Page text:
In September we contacted the Ohio State Highway Patrol and requested copies of investigations into threats against the governor. We wanted to see how many actual threats had been made against Kasich and if these threats coincided with schedule records the Governor’s office was refusing to release over “security” concerns.
Our request was forwarded to the Ohio Department of Public Safety, who proceeded to deny the request claiming the documents constituted “security records” which could not be released “out of concern for the safety of public officials, their families and those with whom they work.”
After multiple revised requests, and multiple denials, we filed a complaint in the Ohio Supreme Court on Friday to force them to release the records.
Court documents are currently available on the Ohio Supreme Court website.
When it comes to releasing public records, John Kasich’s Governor’s office does a pretty poor job. One of the most widely reported stories of Team Kasich playing fast and loose with public record laws involved the governor’s schedules and the Ohio Democratic Party.
According to news reports, Kasich’s office first denied ODP requests for his schedules saying they didn’t exist, then they asserted executive privilege and then they provided some records but redacted huge chunks of information claiming “trade secrets” might be revealed if the public found out who the governor was meeting with. Throughout the process, the governor’s office continued to claim that “security concerns” prevented them from releasing Kasich’s schedules in advance because “his office receive[s] threats ‘on any given day.'”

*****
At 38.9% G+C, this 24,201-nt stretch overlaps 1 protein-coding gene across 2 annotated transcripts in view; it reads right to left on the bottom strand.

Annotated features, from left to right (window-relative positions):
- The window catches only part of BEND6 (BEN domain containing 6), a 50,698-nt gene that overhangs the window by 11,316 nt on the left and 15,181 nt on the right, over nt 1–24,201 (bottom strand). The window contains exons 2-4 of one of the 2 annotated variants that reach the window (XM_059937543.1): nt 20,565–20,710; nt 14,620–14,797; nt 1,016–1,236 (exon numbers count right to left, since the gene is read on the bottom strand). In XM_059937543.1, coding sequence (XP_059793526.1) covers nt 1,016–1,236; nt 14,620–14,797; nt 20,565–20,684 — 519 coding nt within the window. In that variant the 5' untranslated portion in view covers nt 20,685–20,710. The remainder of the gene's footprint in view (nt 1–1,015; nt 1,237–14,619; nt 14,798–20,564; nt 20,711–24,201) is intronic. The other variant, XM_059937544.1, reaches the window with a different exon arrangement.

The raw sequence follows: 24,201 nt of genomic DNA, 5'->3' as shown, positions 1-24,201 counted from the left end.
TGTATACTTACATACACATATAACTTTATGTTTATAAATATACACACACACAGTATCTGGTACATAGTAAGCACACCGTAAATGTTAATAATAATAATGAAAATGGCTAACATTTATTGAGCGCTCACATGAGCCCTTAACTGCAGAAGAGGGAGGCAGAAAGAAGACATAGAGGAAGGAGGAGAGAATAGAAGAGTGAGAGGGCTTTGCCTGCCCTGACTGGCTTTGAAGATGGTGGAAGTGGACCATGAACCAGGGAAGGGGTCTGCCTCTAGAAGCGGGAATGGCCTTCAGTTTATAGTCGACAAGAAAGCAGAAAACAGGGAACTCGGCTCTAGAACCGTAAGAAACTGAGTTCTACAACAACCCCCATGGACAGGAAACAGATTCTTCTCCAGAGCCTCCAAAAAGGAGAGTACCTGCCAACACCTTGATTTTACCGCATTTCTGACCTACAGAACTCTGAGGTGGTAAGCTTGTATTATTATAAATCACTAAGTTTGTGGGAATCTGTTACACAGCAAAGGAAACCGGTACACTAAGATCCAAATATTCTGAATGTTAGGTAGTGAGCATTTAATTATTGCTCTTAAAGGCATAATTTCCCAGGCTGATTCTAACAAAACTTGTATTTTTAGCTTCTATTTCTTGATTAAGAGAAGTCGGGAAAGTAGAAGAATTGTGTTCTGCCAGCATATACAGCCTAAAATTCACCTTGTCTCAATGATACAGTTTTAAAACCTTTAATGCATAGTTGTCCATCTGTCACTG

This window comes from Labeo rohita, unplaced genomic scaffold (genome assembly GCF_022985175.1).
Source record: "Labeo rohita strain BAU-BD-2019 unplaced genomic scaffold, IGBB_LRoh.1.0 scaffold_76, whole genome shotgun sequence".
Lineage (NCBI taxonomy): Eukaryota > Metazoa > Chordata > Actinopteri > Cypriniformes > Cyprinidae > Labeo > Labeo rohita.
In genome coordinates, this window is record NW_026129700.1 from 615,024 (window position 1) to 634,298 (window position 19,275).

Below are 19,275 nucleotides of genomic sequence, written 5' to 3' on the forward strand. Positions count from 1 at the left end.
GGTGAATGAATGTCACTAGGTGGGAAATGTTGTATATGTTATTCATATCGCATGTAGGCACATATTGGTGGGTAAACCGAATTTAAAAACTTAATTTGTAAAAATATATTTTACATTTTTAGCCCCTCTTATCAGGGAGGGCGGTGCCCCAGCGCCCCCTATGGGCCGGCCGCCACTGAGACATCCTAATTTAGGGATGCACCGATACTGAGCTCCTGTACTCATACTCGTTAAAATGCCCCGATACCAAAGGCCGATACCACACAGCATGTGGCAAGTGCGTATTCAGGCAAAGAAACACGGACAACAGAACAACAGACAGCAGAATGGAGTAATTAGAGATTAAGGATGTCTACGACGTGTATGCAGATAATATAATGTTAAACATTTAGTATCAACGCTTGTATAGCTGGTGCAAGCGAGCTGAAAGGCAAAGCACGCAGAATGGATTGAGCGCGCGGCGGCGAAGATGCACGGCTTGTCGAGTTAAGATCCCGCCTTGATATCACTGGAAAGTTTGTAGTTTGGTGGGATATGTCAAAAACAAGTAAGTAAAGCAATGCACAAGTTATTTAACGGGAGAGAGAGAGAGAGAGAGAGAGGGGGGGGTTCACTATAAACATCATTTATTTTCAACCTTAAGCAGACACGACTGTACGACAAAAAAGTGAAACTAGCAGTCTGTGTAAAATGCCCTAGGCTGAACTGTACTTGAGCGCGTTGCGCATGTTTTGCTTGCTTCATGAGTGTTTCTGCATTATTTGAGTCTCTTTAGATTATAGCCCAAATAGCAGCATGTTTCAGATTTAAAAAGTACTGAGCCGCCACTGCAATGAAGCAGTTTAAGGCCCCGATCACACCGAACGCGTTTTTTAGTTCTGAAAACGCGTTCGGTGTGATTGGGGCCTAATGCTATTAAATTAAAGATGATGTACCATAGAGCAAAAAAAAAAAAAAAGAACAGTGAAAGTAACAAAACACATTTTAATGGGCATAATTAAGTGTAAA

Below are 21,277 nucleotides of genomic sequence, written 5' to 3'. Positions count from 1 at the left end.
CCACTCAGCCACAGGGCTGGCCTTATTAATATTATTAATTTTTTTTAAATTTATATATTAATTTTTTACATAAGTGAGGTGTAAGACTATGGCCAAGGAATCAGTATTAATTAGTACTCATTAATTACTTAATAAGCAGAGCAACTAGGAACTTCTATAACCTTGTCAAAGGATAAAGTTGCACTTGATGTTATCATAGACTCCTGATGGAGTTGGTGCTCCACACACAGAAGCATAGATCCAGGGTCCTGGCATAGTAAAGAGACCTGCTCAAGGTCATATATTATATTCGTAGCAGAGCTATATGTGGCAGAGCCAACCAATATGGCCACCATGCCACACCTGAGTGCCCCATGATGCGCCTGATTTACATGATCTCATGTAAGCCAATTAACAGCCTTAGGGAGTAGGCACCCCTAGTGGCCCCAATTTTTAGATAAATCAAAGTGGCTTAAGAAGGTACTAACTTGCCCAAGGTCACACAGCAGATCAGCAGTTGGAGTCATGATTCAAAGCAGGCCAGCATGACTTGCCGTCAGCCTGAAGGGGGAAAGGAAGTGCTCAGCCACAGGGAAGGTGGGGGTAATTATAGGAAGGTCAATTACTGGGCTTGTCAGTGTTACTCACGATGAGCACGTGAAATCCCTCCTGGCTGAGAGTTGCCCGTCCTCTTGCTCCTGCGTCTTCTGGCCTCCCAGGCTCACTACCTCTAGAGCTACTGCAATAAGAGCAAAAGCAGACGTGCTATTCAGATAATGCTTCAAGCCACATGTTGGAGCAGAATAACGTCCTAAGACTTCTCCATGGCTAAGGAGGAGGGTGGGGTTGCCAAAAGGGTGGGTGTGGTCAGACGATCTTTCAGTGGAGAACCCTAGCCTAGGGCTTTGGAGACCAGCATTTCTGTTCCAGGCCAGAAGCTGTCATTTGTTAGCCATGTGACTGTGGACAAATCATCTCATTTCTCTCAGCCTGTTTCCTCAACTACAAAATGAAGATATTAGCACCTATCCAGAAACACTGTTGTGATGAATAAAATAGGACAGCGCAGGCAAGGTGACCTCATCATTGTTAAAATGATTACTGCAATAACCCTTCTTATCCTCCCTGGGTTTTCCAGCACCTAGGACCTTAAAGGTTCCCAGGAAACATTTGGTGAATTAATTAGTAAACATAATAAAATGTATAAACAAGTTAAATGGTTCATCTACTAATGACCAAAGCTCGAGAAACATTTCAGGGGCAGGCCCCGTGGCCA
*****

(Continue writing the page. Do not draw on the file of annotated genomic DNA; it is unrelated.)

We thought this last excuse was an interesting one, especially given Kasich’s obsession with security, his plan to put metal detectors in the Statehouse and the millions in additional state funding requested for his security detail. So we decided to investigate by requesting copies of investigation records dealing with threats against the governor.
As we mentioned, that initial request was denied.
Though we disagreed with their denial, we thought we’d try to work with the office to find a compromise, so we subsequently revised our request, asking simply for the cover page of each closed investigation with any security-related information redacted. The request was again denied, as was a third request sent by our attorney.
Robin R. Mathews, Associate Legal Counsel for Public Safety argued that “each of the requested records, in its entirety, constitutes a security record and is exempt from disclosure, redaction is not applicable.” They argue that releasing even redacted records “would pose a significant risk” to the Governor and his family.
While Plunderbund has utmost respect for the work the Ohio State Highway Patrol does in protecting the Governor, we disagree with Ms. Mathews and believe the records should be appropriately redacted and then released otherwise they could conceal virtually any record that can be remotely connected with any security issue.
Plunderbund filed a complaint this week in the Ohio Supreme Court against Tom Charles and Kasich’s Department of Public Safety to secure the release of the records.
“The Ohio Supreme Court has consistently held that any exceptions to the public document act requirements should be narrowly applied,” said Attorney Victoria Ullmann, who is representing Plunderbund. “The Department of Public Safety has claimed a security exemption that is far too broad to be consistent with Ohio law on public documents. “
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